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Publication numberUS4850847 A
Publication typeGrant
Application numberUS 07/192,413
Publication dateJul 25, 1989
Filing dateMay 10, 1988
Priority dateMay 10, 1988
Fee statusLapsed
Also published asDE68916852D1, DE68916852T2, DE68916852T3, EP0341978A2, EP0341978A3, EP0341978B1, EP0341978B2, US4956237
Publication number07192413, 192413, US 4850847 A, US 4850847A, US-A-4850847, US4850847 A, US4850847A
InventorsHarry V. Samuelson
Original AssigneeE. I. Du Pont De Nemours And Company
Export CitationBiBTeX, EndNote, RefMan
External Links: USPTO, USPTO Assignment, Espacenet
Spinneret for hollow fibers having curved spacing members projecting therefrom
US 4850847 A
Abstract
A hollow fiber with a plurality of members projecting from its outer surface in an arc turned back on itself is formed from a spinneret having a segmented orifice wherein each segment comprises a first portion in the form of an arc curved about the center of the orifice, a second portion extending from the first and connected to a third portion which is in the form of a reverse curve with respect to the first.
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Claims(5)
What is claimed is:
1. A spinneret for the production from molten polymer of a hollow filament having a plurality of members projecting from its outer surface comprising: a plate having upper and lower surfaces connected by a capillary, said capillary comprised of a segmented orifice having at least three circumferentially arranged segments, each segment of said orifice comprising a first portion in the form of an arc curved about the center of the orifice, a second portion extending in a straight length from said first portion and connected to a third portion, said third portion being in the form of a reverse curve with respect to said first portion.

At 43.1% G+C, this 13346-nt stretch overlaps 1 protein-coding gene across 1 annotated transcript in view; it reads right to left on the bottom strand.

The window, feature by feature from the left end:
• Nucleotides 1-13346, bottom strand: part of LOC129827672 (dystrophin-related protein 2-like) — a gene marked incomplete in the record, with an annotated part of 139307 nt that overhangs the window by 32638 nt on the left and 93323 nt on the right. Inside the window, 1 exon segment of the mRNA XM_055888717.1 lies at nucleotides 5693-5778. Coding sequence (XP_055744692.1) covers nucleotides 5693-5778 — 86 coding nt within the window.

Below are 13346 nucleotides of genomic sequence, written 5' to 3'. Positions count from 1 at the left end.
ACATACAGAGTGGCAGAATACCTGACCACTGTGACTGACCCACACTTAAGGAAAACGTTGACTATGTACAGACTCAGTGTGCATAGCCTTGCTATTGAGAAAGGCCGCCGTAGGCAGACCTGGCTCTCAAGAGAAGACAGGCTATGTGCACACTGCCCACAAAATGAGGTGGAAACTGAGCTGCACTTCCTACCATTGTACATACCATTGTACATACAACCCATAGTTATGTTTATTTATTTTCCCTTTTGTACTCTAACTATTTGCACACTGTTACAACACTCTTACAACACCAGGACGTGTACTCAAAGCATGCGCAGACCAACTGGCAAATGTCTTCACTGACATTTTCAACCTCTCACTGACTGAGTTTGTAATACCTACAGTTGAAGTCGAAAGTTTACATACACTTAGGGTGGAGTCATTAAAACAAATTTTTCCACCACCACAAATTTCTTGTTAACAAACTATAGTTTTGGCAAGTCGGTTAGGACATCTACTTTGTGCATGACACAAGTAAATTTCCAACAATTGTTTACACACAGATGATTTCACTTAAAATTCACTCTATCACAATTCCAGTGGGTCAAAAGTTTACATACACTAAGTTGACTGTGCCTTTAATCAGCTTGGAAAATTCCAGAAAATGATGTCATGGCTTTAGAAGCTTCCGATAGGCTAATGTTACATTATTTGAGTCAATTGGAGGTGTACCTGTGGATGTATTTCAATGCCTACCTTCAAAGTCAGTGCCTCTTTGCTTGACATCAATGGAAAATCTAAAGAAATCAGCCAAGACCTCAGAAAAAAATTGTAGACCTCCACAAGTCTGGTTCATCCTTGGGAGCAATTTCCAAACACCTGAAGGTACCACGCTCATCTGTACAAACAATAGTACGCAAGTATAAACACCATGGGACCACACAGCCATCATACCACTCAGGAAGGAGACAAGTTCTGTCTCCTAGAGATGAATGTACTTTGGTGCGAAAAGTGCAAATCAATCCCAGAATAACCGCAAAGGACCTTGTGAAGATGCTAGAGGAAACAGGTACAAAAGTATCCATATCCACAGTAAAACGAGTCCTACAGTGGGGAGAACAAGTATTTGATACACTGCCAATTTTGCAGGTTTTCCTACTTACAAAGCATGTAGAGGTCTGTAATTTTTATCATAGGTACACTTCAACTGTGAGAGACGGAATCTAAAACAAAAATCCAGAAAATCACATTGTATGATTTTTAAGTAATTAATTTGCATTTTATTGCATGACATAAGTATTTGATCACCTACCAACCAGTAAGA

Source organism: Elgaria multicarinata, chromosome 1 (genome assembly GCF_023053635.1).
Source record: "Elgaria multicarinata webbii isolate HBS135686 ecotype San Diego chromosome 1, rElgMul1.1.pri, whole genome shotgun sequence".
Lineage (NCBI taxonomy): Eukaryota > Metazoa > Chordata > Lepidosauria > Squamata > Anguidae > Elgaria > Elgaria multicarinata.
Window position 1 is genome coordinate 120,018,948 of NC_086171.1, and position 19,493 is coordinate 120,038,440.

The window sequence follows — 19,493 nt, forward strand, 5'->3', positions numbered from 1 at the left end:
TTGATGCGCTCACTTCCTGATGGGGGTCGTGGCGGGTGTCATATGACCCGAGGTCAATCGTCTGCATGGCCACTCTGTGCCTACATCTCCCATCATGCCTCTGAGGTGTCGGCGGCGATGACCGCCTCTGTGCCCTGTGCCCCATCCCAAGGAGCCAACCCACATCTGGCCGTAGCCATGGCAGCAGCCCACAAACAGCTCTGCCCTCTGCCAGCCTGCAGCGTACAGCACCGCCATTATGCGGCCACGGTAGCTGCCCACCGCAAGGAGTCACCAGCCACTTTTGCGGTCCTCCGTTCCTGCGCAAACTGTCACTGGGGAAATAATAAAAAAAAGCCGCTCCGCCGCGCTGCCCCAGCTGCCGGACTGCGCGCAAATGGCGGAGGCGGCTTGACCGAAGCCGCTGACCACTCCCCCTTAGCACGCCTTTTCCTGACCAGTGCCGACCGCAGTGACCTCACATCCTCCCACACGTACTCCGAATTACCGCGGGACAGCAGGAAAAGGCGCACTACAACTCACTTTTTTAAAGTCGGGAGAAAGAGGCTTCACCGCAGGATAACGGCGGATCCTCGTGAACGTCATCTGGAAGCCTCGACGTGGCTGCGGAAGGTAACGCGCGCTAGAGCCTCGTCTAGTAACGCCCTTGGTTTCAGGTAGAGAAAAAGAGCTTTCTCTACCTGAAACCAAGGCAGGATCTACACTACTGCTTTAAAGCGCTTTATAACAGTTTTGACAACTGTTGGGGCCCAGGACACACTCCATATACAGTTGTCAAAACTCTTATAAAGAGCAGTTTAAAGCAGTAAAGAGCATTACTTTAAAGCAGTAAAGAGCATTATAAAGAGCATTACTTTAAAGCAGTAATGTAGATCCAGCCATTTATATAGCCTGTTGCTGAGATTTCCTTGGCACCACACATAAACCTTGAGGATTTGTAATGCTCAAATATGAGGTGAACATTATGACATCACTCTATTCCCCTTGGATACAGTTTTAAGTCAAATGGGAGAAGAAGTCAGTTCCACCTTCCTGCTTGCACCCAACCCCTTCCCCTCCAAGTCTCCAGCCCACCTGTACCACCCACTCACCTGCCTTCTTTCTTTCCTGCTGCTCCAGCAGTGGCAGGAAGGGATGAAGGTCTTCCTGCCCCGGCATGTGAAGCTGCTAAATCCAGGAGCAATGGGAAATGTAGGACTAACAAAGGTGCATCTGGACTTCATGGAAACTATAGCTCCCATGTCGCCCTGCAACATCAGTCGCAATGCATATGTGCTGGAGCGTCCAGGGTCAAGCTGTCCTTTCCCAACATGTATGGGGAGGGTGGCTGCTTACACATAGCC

2. The spinneret of claim 1 wherein said third portion is curved about a center for said third portion.
3. The spinneret of claim 2 wherein said third portion continues as an arc past a line connecting said orifice center and said third portion center.
4. The spinneret of claim 3 wherein the third portion continues as an arc past said line for about 60 degrees.
5. The spinneret of claims 1, 2, 3 or 4 wherein said second portion extends in a straight length tangent to said first and third portions.
Description
CROSS-REFERENCE TO OTHER APPLICATION

The following application of common assignee contains some common disclosure and is believed to have an effective filing date identical with that of the present application:

HOLLOW FILAMENT WITHIN A HOLLOW FILAMENT COMPOSITE FIBER HAVING SPACING MEANS AND A SPINNERET FOR PRODUCTION THEREOF Ser. No. 07/193710

BACKGROUND OF THE INVENTION

This invention relates to hollow fibers and, more particularly, it relates to hollow fibers having projections from their surfaces and spinnerets for the production thereof.